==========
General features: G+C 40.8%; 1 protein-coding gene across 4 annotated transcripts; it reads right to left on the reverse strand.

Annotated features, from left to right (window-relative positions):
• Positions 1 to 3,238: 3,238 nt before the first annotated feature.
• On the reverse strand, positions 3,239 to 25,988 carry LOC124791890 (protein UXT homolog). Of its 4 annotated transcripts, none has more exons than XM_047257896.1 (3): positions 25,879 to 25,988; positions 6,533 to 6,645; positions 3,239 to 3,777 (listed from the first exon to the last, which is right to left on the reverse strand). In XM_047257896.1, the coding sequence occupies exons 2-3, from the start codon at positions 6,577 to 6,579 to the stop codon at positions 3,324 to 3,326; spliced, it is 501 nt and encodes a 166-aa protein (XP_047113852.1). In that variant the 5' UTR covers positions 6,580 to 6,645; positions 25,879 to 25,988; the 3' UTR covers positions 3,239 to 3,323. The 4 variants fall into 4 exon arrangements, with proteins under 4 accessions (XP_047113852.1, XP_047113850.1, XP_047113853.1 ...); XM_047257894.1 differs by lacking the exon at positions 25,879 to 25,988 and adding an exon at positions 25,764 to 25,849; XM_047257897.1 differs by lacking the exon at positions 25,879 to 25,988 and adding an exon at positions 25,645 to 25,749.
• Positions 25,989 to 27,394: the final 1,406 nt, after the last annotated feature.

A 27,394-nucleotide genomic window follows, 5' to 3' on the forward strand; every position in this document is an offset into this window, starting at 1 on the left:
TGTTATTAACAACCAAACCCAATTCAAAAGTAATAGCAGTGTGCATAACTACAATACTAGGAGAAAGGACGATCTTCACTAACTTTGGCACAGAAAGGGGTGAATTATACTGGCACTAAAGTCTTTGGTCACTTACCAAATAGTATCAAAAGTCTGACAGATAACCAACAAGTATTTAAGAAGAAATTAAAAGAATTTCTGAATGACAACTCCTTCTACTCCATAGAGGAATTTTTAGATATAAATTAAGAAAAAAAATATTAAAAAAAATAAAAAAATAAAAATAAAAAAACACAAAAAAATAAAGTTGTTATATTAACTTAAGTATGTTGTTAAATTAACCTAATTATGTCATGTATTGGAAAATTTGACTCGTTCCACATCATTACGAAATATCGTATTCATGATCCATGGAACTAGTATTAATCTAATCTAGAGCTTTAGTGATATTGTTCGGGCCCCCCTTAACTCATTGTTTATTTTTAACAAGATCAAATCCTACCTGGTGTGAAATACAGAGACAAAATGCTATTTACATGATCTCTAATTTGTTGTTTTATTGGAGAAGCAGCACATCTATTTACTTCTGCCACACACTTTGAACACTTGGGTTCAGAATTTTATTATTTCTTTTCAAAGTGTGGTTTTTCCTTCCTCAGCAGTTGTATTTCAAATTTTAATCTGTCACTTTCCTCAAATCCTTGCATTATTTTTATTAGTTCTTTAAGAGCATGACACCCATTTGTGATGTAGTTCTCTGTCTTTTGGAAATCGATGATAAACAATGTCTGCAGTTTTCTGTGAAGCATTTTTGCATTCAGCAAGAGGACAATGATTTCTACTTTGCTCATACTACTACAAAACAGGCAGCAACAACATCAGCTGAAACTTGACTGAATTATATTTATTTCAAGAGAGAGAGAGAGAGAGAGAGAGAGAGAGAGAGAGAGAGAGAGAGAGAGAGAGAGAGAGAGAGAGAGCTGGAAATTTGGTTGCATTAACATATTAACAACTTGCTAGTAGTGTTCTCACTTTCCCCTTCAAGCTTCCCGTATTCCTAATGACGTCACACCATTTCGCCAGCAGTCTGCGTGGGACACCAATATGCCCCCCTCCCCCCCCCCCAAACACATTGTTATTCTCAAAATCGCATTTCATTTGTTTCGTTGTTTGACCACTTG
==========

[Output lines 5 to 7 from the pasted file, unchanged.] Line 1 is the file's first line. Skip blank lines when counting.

• Positions 25,989 to 27,394: the final 1,406 nt, after the last annotated feature.

A 27,394-nucleotide genomic window follows, 5' to 3' on the forward strand; every position in this document is an offset into this window, starting at 1 on the left:
TGTTATTAACAACCAAACCCAATTCAAAAGTAATAGCAGTGTGCATAACTACAATACTAGGAGAAAGGACGATCTTCACTAACTTTGGCACAGAAAGGGGTGAATTATACTGGCACTAAAGTCTTTGGTCACTTACCAAATAGTATCAAAAGTCTGACAGATAACCAACAAGTATTTAAGAAGAAATTAAAAGAATTTCTGAATGACAACTCCTTCTACTCCATAGAGGAATTTTTAGATATAAATTAAGAAAAAAAATATTAAAAAAAATAAAAAAATAAAAATAAAAAAACACAAAAAAATAAAGTTGTTATATTAACTTAAGTATGTTGTTAAATTAACCTAATTATGTCATGTATTGGAAAATTTGACTCGTTCCACATCATTACGAAATATCGTATTCATGATCCATGGAACTAGTATTAATCTAATCTAGAGCTTTAGTGATATTGTTCGGGCCCCCCTTAACTCATTGTTTATTTTTAACAAGATCAAATCCTACCTGGTGTGAAATACAGAGACAAAATGCTATTTACATGATCTCTAATTTGTTGTTTTATTGGAGAAGCAGCACATCTATTTACTTCTGCCACACACTTTGAACACTTGGGTTCAGAATTTTATTATTTCTTTTCAAAGTGTGGTTTTTCCTTCCTCAGCAGTTGTATTTCAAATTTTAATCTGTCACTTTCCTCAAATCCTTGCATTATTTTTATTAGTTCTTTAAGAGCATGACACCCATTTGTGATGTAGTTCTCTGTCTTTTGGAAATCGATGATAAACAATGTCTGCAGTTTTCTGTGAAGCATTTTTGCATTCAGCAAGAGGACAATGATTTCTACTTTGCTCATACTACTACAAAACAGGCAGCAACAACATCAGCTGAAACTTGACTGAATTATATTTATTTCAAGAGAGAGAGAGAGAGAGAGAGAGAGAGAGAGAGAGAGAGAGAGAGAGAGAGAGAGAGAGAGAGAGAGCTGGAAATTTGGTTGCATTAACATATTAACAACTTGCTAGTAGTGTTCTCACTTTCCCCTTCAAGCTTCCCGTATTCCTAATGACGTCACACCATTTCGCCAGCAGTCTGCGTGGGACACCAATATGCCCCCCTCCCCCCCCCCCAAACACATTGTTATTCTCAAAATCGCATTTCATTTGTTTCGTTGTTTGACCACTTG